Recently I was updating some code on a system that was fairly old. I won’t/can’t get into too many details, but in my quest to locate malware (by being exploited), it is frequently beneficial to use oldest and worsest (e.g. IE6 – ok, not oldest, but the rest is true) systems with low levels of security patches, etc. So I needed to update one of the services running on such system that was originally compiled in Studio 2005 and has not been updated in quite some time. I’ll be frank, I am not certain that this has anything to do with the issue, but feel that it’s somehow relevant.
Anyway.. These days I do most of my development on Visual Studio 2008, and after making necessary changes to the code in question I loaded it up on this older system and tried to start it. Although this was a Windows service, I have a service console wrapper for debug purposes, so I ran the thing from command prompt. To my great amusement, the result was:
The system cannot execute the specified program.
Nice! If this is a problem you are experiencing, please note that it can happen (as usual) in many situations. Things to check are:
- Do you have the correct Visual Studio Runtime installed on the target system?
- Do you have the correct .Net framework installed on the target system?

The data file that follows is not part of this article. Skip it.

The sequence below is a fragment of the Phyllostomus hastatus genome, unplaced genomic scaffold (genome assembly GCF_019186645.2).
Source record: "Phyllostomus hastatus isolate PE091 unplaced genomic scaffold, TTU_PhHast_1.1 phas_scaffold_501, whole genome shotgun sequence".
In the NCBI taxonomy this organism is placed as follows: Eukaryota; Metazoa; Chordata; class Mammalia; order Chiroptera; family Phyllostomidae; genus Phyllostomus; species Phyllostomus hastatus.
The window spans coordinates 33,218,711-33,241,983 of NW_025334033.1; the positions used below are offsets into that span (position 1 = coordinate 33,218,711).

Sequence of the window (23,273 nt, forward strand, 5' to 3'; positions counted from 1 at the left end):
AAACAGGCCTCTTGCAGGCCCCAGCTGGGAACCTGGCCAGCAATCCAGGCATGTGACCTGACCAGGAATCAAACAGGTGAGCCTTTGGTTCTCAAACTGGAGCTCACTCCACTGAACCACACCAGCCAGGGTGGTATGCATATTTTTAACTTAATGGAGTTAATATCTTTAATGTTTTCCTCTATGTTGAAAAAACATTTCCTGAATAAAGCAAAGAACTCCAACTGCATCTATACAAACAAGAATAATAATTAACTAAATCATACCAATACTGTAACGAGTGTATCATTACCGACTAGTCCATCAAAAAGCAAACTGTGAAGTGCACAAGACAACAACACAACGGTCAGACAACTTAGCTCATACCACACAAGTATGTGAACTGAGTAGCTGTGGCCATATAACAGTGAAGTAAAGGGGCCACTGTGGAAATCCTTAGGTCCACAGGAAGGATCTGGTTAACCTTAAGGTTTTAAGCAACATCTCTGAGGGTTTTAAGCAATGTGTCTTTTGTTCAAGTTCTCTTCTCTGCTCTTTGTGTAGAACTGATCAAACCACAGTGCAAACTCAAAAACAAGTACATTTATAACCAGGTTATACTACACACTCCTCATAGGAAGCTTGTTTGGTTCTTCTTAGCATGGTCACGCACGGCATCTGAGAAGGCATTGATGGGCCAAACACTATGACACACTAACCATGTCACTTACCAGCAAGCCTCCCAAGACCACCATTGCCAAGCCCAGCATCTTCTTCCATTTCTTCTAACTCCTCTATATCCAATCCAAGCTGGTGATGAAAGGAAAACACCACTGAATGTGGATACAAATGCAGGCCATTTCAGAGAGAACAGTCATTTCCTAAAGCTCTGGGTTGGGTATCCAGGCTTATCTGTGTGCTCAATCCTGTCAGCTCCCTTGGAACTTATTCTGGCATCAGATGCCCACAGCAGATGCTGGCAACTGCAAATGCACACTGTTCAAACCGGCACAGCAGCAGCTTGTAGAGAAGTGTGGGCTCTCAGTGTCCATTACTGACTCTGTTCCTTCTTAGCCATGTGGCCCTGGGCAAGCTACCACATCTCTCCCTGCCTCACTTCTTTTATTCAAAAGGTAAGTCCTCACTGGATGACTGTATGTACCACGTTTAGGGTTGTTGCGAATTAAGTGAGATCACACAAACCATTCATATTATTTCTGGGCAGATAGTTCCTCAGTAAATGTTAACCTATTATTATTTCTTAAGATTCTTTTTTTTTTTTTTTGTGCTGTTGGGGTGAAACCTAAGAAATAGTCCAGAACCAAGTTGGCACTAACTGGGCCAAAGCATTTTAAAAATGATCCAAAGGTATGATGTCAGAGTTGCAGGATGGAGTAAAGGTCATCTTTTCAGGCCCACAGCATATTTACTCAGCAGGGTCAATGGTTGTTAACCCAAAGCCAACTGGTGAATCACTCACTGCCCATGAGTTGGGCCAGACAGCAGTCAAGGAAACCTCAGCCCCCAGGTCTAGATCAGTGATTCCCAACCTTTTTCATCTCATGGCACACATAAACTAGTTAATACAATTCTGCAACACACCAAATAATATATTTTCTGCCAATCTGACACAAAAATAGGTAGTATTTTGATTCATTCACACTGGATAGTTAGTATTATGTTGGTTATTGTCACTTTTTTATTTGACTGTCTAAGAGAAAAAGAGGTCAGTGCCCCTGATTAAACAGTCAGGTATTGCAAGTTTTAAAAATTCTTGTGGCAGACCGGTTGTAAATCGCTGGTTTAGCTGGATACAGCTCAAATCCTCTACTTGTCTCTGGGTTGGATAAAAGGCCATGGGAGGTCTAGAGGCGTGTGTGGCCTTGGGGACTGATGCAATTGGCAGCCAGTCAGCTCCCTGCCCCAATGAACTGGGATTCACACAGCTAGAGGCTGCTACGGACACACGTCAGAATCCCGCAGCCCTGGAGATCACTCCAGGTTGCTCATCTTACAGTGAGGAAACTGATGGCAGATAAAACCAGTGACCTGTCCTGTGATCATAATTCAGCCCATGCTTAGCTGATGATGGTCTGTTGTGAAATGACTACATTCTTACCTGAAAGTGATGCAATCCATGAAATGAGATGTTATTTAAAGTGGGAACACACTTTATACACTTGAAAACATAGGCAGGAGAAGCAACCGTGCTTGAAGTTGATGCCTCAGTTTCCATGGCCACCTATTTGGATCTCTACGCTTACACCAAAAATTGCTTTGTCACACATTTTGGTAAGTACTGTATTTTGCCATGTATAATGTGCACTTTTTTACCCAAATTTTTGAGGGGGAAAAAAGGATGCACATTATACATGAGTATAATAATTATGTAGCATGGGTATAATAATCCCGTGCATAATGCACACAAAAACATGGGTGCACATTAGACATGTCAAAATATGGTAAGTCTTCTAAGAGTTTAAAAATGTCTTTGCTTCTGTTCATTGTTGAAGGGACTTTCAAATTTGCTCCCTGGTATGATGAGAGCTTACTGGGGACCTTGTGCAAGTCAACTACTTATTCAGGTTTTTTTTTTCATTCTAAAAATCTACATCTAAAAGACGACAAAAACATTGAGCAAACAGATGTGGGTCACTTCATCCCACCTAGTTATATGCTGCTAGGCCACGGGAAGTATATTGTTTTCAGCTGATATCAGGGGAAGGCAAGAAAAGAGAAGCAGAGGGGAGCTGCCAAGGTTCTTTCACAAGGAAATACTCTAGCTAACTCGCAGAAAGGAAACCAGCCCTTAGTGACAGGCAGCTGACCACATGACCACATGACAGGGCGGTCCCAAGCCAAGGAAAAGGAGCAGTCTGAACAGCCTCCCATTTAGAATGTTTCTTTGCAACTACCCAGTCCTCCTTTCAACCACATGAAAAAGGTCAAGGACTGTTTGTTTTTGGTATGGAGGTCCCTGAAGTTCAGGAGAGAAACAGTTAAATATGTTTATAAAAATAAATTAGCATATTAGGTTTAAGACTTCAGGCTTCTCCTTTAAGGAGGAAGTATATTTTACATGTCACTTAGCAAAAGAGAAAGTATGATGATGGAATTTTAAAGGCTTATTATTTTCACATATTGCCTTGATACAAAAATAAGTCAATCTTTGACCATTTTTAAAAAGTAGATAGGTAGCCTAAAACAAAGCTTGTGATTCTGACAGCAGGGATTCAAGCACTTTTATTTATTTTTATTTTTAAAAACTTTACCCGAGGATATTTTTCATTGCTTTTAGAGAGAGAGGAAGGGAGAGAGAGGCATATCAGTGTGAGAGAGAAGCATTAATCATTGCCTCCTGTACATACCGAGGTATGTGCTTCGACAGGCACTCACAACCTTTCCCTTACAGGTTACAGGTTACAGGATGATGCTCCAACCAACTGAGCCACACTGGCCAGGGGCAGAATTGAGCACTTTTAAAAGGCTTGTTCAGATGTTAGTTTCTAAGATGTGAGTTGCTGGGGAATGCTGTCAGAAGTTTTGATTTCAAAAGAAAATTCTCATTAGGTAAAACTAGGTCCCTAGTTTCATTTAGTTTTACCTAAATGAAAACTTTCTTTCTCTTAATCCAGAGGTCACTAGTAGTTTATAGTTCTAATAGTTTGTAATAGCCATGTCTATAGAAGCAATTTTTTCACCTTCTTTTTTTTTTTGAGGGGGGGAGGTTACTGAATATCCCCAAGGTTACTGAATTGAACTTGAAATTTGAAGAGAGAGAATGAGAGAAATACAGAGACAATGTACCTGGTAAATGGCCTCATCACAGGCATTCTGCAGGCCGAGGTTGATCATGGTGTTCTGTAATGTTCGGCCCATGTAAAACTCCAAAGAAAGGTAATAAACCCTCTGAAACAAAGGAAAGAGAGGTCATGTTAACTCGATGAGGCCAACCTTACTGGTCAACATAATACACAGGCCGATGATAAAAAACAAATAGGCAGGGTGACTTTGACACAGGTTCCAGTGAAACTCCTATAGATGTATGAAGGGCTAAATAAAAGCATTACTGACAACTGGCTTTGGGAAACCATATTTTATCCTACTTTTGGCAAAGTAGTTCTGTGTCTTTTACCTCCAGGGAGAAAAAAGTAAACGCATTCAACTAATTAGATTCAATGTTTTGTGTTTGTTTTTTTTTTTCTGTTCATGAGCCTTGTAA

For me, both of those were true and I also ran ‘Depends’ for good measure (although that typically results in a different message).
With lack of other info, I turned to the Event Viewer (eventvwr), where in the System log I noticed a couple of errors from SideBySide. Namely, something like this:
Syntax error in manifest or policy file “myawesomeservice.exe” on line 3. The required attribute type is missing from element assemblyIdentity.
Generate Activation Context failed for myawesomeservice.exe. Reference error message: The operation completed successfully.
Really, I was truly glad that it successfully errored out :-).
The odd thing was, that I had no manifest or policy file associated with “myawesomeservice.exe”. If you do, then obviously that’s where you should look for syntax issues.
Digging a little deeper, I found that manifest information can be embedded into the application itself at compile time. Under Project Properties -> Application there are settings for Icon and Manifest:
Changing that setting to “Create application without a manifest” resolved the issue.
However, I wanted to dig a little further yet, and figure out what the embedded manifest looked like. Microsoft provides a tool for things like this – mt.exe – which typically resides in C:\Program Files [(x86)]\Microsoft Visual Studio 8\Common7\Tools\Bin\mt.exe. This tool does numerous things (you can see the command-line options) but the one in question is exporting the embedded manifest file.. So, run:
mt.exe -managedassemblyname:myawesomeservice.exe -out:myawesomeservice.manifest
If all goes well, this will produce “myawesomeservice.manifest” file that will contain the XML markup for manifest information. There, I noticed that AssemblyIdenity attribute was indeed missing the type attribute. But why and why does it work on the Dev box and not on the older system, that I am not sure about.